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J Vet Intern Med. 2017 Mar;31(2):505-512. doi: 10.1111/jvim.14638. Epub 2017 Feb 28.

Clinical Features, Imaging Characteristics, and Long-term Outcome of Dogs with Cranial Meningocele or Meningoencephalocele.

Author information

1
Small Animal Hospital, University of Glasgow, Glasgow, UK.
2
Small Animal Teaching Hospital, University of Liverpool, Liverpool, UK.
3
PetMedics, Worsley, Manchester, UK.
4
Queen Mother Hospital for Animals, Royal Veterinary College, London, UK.
5
Pathology and Pathogen Biology, Royal Veterinary College, Hawkshead Lane, Hatfield, Hertfordshire, AL9 7TA, UK.
6
Animal Health Trust, Newmarket, UK.
7
Faculty of Veterinary Medicine, University of Leipzig, Leipzig, Germany.
8
Fitzpatrick Referrals, Eashing, Surrey, UK.
9
Hospital Veterinario Valencia Sur, Valencia, Spain.
10
Fundació Hospital Clínic Veterinari, Facultat de Veterinària, Universitat Autònoma de Barcelona, Bellaterra, Barcelona, Spain.
11
Ludwig-Maximilian University Munich, Munchen, Germany.
12
Vet Extra Neurology, Broadleys Veterinary Hospital, Stirling, UK.

Abstract

BACKGROUND:

The term meningoencephalocele (MEC) describes a herniation of cerebral tissue and meninges through a defect in the cranium, whereas a meningocele (MC) is a herniation of the meninges alone.

HYPOTHESIS/OBJECTIVES:

To describe the clinical features, magnetic resonance imaging (MRI) characteristics, and outcomes of dogs with cranial MC and MEC.

ANIMALS:

Twenty-two client-owned dogs diagnosed with cranial MC or MEC.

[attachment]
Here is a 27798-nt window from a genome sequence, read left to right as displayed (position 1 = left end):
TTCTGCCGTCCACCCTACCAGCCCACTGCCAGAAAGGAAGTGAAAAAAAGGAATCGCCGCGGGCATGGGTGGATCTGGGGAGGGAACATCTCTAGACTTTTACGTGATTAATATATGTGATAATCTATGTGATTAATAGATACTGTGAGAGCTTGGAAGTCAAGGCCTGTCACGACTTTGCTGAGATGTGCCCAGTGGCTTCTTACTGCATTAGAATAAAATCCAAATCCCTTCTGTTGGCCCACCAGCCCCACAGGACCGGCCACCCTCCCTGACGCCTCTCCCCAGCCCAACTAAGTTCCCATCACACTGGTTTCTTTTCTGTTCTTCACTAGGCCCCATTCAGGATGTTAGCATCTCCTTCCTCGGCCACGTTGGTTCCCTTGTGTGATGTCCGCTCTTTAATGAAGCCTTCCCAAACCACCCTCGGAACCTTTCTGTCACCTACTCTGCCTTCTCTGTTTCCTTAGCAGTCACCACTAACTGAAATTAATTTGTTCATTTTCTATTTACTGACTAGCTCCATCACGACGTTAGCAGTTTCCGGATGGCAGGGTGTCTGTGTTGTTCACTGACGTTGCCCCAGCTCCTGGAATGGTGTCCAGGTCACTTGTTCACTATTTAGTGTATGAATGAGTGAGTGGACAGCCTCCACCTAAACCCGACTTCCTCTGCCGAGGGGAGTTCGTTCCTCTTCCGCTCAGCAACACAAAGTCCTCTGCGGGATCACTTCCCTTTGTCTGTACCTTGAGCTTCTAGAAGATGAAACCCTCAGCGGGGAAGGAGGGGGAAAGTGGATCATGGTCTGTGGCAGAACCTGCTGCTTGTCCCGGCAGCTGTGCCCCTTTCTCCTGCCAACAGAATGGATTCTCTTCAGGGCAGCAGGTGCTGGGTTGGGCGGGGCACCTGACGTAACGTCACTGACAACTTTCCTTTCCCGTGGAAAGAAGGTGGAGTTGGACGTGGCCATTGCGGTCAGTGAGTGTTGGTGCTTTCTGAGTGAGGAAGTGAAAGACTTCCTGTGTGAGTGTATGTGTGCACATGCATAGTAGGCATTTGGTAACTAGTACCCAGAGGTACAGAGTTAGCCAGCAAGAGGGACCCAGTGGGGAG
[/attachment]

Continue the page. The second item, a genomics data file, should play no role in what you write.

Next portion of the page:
METHODS:

Multicentric retrospective descriptive study. Clinical records of 13 institutions were reviewed. Signalment, clinical history, neurologic findings and MRI characteristics as well as treatment and outcome were recorded and evaluated.

RESULTS:

Most affected dogs were presented at a young age (median, 6.5 months; range, 1 month - 8 years). The most common presenting complaints were seizures and behavioral abnormalities. Intranasal MEC was more common than parietal MC. Magnetic resonance imaging identified meningeal enhancement of the protruded tissue in 77% of the cases. Porencephaly was seen in all cases with parietal MC. Cerebrospinal fluid (CSF) analysis identified mild abnormalities in 4 of 11 cases. Surgery was not performed in any affected dog. Seventeen patients were treated medically, and seizures were adequately controlled with anti-epileptic drugs in 10 dogs. Dogs with intranasal MEC and mild neurologic signs had a fair prognosis with medical treatment.

CONCLUSION AND CLINICAL IMPORTANCE:

Although uncommon, MC and MEC should be considered as a differential diagnosis in young dogs presenting with seizures or alterations in behavior. Medical treatment is a valid option with a fair prognosis when the neurologic signs are mild.

KEYWORDS:

Cerebral malformation; Cranioschisis; Porencephaly; Seizures

PMID:
28247440
PMCID:
PMC5354015
DOI:
10.1111/jvim.14638
[Indexed for MEDLINE]
Free PMC Article

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